How to use the TER when investing in unit trusts

Julie Brownlee, Fsp Invest, 16 Apr. 2015

Tags: ter, total expense ratio, unit trusts, investing in unit trusts, unit trust fees, unit trust costs,

As with most forms of investing, there are costs involved when you invest in unit trusts.

With unit trusts there are a few different charges and fees that you’ll come across. To try and make these more transparent for investors, unit trusts publish their total expense ratio (TER).

So what exactly is the TER? And what does it include?

Read on to find out more…

What is the TER?

The total expense ratio or TER is a ratio that shows the annual expenses a fund incurs. The South African unit trusts industry introduced its use in May 2007.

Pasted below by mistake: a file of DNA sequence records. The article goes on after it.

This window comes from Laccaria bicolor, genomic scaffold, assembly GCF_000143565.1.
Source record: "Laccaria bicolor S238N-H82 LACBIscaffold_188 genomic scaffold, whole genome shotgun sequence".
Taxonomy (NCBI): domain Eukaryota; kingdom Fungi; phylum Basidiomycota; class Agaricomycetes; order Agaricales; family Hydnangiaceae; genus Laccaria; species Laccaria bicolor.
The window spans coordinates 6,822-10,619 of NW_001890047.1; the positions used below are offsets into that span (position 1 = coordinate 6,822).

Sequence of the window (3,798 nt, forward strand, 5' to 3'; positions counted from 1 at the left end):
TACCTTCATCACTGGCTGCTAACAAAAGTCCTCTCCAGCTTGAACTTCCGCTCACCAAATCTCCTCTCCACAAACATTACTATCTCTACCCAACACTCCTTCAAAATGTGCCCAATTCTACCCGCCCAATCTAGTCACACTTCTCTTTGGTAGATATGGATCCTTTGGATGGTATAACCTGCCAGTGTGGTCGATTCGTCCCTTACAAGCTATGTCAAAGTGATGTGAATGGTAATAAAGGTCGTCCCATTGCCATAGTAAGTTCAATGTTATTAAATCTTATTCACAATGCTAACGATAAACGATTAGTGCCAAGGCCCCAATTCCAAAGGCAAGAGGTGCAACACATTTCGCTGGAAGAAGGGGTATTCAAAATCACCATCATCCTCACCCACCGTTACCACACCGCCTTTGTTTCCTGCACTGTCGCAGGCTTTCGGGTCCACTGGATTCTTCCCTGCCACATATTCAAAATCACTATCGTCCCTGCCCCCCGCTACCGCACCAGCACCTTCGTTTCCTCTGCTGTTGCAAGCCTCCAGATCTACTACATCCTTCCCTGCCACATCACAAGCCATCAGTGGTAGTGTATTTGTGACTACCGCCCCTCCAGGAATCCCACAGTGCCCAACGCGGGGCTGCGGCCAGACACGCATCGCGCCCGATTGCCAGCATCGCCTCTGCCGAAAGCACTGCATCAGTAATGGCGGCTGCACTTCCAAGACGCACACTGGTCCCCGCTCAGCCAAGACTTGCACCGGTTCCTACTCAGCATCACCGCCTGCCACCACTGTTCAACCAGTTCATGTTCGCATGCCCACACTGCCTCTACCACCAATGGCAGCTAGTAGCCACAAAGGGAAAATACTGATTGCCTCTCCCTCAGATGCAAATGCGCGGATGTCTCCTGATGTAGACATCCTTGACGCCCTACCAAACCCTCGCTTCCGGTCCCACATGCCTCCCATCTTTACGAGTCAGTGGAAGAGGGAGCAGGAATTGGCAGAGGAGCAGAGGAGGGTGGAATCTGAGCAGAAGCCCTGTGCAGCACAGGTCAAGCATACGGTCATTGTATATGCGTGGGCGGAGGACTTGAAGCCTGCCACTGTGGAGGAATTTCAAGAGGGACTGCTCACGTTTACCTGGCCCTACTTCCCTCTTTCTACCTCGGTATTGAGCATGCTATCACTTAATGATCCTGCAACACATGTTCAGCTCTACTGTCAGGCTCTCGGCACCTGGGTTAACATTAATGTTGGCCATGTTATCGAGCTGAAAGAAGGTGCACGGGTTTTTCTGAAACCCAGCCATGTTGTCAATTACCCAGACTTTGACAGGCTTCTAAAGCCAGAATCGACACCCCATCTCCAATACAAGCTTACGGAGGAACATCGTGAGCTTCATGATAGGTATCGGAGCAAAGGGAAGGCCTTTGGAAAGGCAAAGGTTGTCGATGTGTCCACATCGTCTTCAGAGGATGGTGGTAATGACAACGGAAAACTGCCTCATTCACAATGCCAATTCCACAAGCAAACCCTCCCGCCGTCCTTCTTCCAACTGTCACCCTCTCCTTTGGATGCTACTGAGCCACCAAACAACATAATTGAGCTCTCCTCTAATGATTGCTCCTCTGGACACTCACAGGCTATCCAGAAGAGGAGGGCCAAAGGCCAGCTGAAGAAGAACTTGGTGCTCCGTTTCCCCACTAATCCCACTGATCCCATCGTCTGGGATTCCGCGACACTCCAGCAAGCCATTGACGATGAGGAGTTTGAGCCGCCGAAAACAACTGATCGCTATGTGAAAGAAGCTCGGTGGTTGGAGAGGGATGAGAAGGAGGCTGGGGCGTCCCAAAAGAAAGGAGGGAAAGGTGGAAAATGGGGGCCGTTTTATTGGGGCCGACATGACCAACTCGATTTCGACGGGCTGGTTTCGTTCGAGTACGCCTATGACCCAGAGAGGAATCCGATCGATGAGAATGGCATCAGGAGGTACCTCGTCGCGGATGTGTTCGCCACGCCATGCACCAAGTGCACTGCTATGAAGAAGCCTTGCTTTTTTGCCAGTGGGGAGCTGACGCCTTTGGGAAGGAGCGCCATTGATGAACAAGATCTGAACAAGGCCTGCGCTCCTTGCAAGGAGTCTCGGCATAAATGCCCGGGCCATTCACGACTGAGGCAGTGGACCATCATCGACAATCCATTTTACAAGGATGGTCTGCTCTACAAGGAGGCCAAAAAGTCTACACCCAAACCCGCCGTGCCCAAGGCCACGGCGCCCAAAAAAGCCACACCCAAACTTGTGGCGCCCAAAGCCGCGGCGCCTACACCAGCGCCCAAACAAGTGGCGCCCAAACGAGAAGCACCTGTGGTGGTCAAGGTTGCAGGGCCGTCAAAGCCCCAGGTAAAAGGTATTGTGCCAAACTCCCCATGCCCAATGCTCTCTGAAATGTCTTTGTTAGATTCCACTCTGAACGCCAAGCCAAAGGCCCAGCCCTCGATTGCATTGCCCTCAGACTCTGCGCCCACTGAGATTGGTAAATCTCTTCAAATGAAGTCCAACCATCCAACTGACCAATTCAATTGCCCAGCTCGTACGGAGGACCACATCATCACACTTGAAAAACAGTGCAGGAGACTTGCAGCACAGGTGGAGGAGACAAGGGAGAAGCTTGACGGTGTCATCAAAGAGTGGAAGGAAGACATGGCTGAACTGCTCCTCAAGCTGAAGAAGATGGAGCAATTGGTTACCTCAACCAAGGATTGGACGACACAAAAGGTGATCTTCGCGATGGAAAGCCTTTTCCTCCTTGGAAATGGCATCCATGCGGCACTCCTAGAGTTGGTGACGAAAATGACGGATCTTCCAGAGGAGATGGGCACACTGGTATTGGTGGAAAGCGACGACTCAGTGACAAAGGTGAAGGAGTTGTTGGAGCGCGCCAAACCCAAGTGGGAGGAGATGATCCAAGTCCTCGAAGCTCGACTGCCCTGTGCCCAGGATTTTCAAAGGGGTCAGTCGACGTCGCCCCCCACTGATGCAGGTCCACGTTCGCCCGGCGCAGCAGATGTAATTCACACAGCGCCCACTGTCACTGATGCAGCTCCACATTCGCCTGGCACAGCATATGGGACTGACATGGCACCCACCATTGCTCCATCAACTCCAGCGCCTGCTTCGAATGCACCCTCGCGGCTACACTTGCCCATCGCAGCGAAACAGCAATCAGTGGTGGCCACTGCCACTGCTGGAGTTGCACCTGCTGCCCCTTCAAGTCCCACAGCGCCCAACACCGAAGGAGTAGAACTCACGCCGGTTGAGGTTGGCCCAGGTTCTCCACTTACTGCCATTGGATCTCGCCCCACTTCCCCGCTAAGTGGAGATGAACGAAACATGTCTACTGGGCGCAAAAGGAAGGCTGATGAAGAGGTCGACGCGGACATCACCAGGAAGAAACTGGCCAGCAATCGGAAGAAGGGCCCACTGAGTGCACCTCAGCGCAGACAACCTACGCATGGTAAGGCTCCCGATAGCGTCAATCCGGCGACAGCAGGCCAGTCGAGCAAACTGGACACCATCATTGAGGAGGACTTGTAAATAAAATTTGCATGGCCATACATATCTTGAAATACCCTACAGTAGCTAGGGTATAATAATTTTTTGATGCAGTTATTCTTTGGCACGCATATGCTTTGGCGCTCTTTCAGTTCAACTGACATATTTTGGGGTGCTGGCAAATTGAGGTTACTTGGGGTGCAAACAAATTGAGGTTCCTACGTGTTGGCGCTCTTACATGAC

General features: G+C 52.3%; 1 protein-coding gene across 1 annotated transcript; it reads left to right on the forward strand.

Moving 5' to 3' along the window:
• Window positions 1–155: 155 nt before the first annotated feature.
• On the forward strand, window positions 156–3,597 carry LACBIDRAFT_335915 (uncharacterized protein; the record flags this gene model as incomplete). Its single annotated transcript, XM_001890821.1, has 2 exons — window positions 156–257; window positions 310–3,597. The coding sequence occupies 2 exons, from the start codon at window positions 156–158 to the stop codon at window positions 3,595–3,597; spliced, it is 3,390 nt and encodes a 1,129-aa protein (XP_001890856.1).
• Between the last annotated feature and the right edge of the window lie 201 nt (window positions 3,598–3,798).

The TER shows you the annual fees and performance fees of a fund added up together and given as a percentage of the assets under management.

The higher the TER, the higher a fund’s expenses are. But a higher TER isn’t always a bad thing. For example, if a fund has performed well, its TER will be higher due to the performance fees than a fund that hasn’t done as well.

What is not included in the TER?

The TER doesn’t include trading costs. It also doesn’t include the initial fee of investing in a fund. This may include a commission fee to a financial advisor.

Just remember that in many instances the initial fee is negotiable, so check this out.

When trying to decide what unit trust to invest in, the TER can be useful along with other information such as how the fund has performed.

As with performance, the TER is historic. This is because it’s based on what fees the fund’s incurred in the 12-months up to when the fact sheet was last updated.

So there you have it, how to use the TER when investing in unit trusts.

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